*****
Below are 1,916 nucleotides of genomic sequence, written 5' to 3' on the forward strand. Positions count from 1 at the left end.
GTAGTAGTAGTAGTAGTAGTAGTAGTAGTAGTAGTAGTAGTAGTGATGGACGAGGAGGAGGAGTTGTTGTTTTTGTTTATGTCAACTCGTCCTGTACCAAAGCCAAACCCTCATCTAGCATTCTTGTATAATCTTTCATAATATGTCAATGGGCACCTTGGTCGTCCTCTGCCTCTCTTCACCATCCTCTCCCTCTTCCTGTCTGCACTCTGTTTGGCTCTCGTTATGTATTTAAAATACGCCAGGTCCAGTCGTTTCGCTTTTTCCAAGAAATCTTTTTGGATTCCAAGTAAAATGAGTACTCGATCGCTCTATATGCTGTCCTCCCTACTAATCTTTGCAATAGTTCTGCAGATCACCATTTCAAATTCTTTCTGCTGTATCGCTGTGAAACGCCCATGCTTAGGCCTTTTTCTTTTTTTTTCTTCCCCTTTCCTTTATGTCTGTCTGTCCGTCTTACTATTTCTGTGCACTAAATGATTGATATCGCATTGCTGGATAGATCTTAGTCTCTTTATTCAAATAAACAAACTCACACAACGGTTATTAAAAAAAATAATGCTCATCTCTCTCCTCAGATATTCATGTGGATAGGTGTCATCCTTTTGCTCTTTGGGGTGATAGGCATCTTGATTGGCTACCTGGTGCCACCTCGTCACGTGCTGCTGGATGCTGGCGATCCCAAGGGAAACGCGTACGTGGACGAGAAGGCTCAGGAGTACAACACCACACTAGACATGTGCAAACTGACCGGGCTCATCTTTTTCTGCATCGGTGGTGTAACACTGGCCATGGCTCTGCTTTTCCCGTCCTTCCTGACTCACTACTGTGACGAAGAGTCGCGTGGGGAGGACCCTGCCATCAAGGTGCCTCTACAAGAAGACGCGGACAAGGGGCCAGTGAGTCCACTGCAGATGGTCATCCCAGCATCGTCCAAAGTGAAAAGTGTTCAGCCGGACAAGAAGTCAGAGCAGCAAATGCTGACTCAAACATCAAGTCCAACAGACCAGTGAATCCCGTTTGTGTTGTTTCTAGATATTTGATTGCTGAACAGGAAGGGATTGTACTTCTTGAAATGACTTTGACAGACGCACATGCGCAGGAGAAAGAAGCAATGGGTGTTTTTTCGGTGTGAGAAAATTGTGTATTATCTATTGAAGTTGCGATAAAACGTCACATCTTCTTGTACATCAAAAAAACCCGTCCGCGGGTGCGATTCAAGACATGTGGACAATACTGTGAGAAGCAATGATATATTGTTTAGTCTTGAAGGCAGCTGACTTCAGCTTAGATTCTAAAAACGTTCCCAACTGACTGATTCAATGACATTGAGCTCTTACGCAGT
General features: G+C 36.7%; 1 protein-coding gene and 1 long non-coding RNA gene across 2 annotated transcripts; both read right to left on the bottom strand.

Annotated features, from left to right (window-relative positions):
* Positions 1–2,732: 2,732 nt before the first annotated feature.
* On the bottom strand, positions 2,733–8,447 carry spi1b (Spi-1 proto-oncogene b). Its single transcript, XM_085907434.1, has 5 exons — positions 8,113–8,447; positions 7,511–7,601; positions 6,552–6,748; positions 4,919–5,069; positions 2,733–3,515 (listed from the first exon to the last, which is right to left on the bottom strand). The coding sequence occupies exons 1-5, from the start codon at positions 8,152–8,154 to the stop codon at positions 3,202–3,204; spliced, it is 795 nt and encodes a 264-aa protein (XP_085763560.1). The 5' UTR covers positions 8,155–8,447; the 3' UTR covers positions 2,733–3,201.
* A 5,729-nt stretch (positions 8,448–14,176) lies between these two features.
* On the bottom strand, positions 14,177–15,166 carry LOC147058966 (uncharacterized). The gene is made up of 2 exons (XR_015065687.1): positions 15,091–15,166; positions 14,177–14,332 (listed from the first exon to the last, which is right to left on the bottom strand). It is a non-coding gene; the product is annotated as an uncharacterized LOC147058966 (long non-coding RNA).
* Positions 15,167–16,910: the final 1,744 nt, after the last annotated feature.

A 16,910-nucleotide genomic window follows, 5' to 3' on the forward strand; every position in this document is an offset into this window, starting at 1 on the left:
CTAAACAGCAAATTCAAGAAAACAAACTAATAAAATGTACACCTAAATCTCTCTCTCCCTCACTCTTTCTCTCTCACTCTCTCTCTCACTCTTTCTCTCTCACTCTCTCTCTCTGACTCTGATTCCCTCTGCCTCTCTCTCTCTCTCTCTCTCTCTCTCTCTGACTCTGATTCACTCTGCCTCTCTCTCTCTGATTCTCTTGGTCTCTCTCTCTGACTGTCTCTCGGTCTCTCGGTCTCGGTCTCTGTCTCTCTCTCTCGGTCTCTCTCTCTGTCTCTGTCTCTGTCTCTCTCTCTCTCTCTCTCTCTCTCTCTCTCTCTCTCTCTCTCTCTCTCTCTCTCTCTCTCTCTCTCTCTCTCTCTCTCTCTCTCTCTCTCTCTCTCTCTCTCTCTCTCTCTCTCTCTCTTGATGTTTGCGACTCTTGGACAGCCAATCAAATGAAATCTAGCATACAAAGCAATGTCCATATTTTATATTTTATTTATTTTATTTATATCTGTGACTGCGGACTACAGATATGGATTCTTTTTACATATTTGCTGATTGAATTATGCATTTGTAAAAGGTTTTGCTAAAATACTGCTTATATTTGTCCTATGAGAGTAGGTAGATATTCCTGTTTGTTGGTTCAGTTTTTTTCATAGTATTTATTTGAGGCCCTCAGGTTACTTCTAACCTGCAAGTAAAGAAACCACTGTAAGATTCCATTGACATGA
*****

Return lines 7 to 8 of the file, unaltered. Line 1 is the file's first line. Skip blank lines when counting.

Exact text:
* A 5,729-nt stretch (positions 8,448–14,176) lies between these two features.
* On the bottom strand, positions 14,177–15,166 carry LOC147058966 (uncharacterized). The gene is made up of 2 exons (XR_015065687.1): positions 15,091–15,166; positions 14,177–14,332 (listed from the first exon to the last, which is right to left on the bottom strand). It is a non-coding gene; the product is annotated as an uncharacterized LOC147058966 (long non-coding RNA).